Scientists are promoting research into cover crops as a way of trapping more water and keeping more nutrients on farms, Mr. Hoorman said.

“In order to grow crops, you need water. But you need the right amount,” he said.

Chris Coulon, U.S. Natural Resources Conservation Service spokesman for Ohio, said that agency has a “healthy soils” campaign that promotes the water-holding capacity of dirt.

Great Lakes states have had less frost and ice because of climate change.

Less frost allows more pests to survive. That can lead to a greater use of pesticides and poorer water quality if chemicals get washed off land by rain, Mr. Antosch said.

Less ice means year-round evaporation of the lakes, which leads to lower lake levels. That leads to higher shipping costs.

Managing water
Water management is the focus of a regional water compact the eight Great Lakes states settled on after years of negotiations, following a Canadian firm’s 1998 attempt to ship Lake Superior water to Asia in tankers. Representatives of the agricultural community said they plan to keep a close eye on it to see if it is effective enough at protecting water resources for food production.

“The compact is the right context to frame this in,” said Howard Reeves, a scientist in the U.S. Geological Survey’s Michigan Water Science Center.

Brent Lofgren, a scientist for the National Oceanic and Atmospheric Administration’s Great Lakes Environmental Research Laboratory in Ann Arbor, said many of the global impacts raised by Mr. Brown’s paper are more closely associated with symptoms of human-induced stress than climate change.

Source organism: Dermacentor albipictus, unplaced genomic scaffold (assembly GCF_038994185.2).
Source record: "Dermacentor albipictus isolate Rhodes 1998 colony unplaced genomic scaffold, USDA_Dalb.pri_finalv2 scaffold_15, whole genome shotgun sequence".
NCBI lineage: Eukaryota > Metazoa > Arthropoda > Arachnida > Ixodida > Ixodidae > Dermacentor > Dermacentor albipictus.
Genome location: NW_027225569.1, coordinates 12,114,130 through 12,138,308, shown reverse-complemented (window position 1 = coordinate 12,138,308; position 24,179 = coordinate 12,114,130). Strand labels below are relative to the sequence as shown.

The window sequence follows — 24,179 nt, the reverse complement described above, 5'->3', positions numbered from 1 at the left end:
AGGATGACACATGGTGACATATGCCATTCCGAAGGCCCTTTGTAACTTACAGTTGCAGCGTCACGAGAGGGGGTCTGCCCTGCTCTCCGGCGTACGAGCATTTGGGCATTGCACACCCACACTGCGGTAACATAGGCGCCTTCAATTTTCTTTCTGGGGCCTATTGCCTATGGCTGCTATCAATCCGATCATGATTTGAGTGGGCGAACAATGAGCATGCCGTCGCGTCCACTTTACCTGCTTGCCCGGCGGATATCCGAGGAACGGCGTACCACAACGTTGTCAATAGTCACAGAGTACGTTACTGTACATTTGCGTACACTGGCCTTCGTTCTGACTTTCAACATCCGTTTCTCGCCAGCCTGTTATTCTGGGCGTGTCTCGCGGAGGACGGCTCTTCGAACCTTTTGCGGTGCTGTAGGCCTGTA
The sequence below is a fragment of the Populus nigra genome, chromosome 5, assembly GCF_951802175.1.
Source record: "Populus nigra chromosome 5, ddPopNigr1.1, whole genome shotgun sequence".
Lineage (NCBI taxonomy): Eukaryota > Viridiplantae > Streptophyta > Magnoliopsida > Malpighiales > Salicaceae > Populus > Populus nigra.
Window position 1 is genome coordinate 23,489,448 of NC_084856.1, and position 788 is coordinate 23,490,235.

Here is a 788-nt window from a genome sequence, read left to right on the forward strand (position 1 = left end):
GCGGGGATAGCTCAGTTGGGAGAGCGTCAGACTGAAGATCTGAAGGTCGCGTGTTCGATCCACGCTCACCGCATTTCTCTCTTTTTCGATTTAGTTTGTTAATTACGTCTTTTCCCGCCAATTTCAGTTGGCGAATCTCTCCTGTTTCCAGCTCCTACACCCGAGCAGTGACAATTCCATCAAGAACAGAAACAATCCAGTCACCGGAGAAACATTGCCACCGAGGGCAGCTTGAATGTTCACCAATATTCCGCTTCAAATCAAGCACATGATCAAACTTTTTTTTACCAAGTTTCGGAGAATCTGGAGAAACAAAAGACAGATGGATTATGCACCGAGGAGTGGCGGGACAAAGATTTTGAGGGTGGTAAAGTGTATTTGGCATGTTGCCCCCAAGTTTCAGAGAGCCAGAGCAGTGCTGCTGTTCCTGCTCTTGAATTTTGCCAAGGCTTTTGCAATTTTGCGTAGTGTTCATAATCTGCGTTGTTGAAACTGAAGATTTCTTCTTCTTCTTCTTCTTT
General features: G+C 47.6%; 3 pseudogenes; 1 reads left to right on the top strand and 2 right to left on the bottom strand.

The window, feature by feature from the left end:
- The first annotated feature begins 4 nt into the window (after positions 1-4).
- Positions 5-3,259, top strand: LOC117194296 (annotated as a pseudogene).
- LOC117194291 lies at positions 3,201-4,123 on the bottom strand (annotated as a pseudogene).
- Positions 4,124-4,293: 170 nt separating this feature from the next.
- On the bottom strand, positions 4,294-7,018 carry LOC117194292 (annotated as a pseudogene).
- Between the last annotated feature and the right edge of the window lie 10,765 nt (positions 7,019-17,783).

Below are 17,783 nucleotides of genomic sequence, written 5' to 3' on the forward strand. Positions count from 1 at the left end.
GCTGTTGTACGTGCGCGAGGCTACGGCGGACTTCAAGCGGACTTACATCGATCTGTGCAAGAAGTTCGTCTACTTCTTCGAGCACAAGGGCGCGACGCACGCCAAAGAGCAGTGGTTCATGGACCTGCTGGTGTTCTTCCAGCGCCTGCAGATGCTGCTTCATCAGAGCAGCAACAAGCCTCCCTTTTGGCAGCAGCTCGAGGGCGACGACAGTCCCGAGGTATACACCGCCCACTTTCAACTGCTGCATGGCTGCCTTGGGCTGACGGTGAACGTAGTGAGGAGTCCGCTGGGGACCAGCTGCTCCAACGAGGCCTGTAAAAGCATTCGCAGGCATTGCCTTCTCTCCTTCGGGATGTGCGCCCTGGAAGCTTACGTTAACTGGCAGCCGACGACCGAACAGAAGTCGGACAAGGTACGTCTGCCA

Earth’s current population of 7.2 billion people is twice what it was in the mid-1960s. It is expected to exceed 10 billion people later this century.

China and India are using more water because they have become more modernized societies, with more energy production and automotive use.

“Higher standards of living require more land and more resources. That is very real pressure,” said John Bartholic, director of the Michigan State University Institute of Water Research. “What Les Brown talks about is real. We’re [using] too much water. We’ve all got to work together on this.”

The United States and Canada have worked together on mutual Great Lakes issues the past 114 years, since they signed the Boundary Waters Treaty of 1909. The theme of it was advanced in the Great Lakes Water Quality Agreement that former President Richard Nixon and former Prime Minister Pierre Trudeau signed in 1972. That agreement was updated in 2012 to reflect more modern issues such as climate change.

Contact Tom Henry at: thenry@theblade.com or 419-724-6079

Why I Volunteer for FLOW

Hello Great Lakes lovers.

Here I am (at top center) helping out on the Great Lakes Society campaign along with Mattias Johnson (bottom right) Allison Voglesong (center) and Eliza Somsel (left)